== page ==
Wednesday, November 22, 2017

Texas paper points out risks of many dams, lack of state inspection, public records and awareness

Federal Emergency Management Agency map; click on it to see a larger version
The near-disaster at California's Oroville dam and the disaster of Hurricane Harvey in Texas prompted the Austin American-Statesman to do what news outlets all over the country should do on a regular basis: alert their audiences to the dangers of dams that are classified as "high hazard" by state and federal officials.

Texas has "several hundred substandard dams upstream of populated areas in Texas that violate state law intended to guard against dam breaching, or failure, in catastrophic floods," Ralph K.M. Haurwitz reports. "The adequacy of hundreds more dams that could put people in harm’s way is unknown because they haven’t been studied. . . . A state law passed by the Legislature and signed by then-Gov. Rick Perry in 2013 permanently exempts 45 percent of the dams in Texas from inspections and other safety requirements because of their relatively small size and rural locations."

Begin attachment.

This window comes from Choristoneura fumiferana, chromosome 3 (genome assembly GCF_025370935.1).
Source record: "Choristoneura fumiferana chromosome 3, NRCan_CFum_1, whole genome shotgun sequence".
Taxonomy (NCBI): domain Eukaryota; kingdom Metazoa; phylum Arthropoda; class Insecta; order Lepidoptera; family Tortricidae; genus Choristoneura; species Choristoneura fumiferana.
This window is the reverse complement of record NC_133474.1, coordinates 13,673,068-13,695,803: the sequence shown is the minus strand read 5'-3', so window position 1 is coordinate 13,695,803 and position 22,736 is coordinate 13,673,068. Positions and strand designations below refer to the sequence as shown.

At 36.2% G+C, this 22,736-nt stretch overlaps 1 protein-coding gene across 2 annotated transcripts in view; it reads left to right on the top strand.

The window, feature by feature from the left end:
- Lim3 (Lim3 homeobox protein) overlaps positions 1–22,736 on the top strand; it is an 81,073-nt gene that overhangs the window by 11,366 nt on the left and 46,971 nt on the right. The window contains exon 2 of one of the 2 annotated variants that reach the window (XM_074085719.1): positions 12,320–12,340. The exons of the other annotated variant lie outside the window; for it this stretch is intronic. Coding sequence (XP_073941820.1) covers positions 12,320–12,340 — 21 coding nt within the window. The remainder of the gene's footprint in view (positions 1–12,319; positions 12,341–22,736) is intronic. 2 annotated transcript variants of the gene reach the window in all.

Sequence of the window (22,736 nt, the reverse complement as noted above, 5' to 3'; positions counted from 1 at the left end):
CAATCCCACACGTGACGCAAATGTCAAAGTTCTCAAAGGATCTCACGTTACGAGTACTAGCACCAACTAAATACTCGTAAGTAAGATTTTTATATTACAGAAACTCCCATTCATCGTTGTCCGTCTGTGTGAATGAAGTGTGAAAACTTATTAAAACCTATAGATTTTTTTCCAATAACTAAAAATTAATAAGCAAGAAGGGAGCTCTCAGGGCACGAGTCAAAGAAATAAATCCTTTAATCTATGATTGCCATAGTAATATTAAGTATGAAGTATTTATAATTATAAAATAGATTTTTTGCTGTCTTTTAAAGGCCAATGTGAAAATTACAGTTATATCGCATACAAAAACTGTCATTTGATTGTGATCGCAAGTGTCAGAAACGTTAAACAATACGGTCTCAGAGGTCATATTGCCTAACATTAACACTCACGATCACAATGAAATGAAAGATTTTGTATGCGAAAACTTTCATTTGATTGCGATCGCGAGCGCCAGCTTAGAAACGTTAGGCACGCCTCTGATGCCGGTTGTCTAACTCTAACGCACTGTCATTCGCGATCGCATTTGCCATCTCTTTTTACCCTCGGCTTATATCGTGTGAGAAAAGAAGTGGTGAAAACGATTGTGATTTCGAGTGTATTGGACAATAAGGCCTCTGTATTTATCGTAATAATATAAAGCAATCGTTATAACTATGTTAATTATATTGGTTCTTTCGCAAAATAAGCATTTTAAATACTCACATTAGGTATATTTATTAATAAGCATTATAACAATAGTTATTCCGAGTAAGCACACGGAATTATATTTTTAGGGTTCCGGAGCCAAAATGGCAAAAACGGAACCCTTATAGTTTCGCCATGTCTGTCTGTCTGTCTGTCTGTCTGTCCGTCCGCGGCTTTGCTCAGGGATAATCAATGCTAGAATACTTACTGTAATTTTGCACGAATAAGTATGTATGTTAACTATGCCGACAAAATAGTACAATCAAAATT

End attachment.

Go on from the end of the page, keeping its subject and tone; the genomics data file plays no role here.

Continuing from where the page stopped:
Awareness of the risks appears to be low. "Few people who could be at risk are aware of the hazard of living in what engineers call the potential inundation zone, which includes areas well outside the 100-year flood plain," Haurwitz writes. "Lack of public awareness about the hazards posed by dams is no accident. After the terrorist attacks of Sept. 11, 2001, federal and state officials, citing security concerns, have restricted the ability of news organizations and the public to obtain information about the hazards posed by many dams."

And the problem in Texas is probably worse that it might seem, because the state "applies its strictest safety standards only if a dam’s failure would probably cost seven or more lives," the Statesman reports. Some states doubtless do likewise. What about yours?

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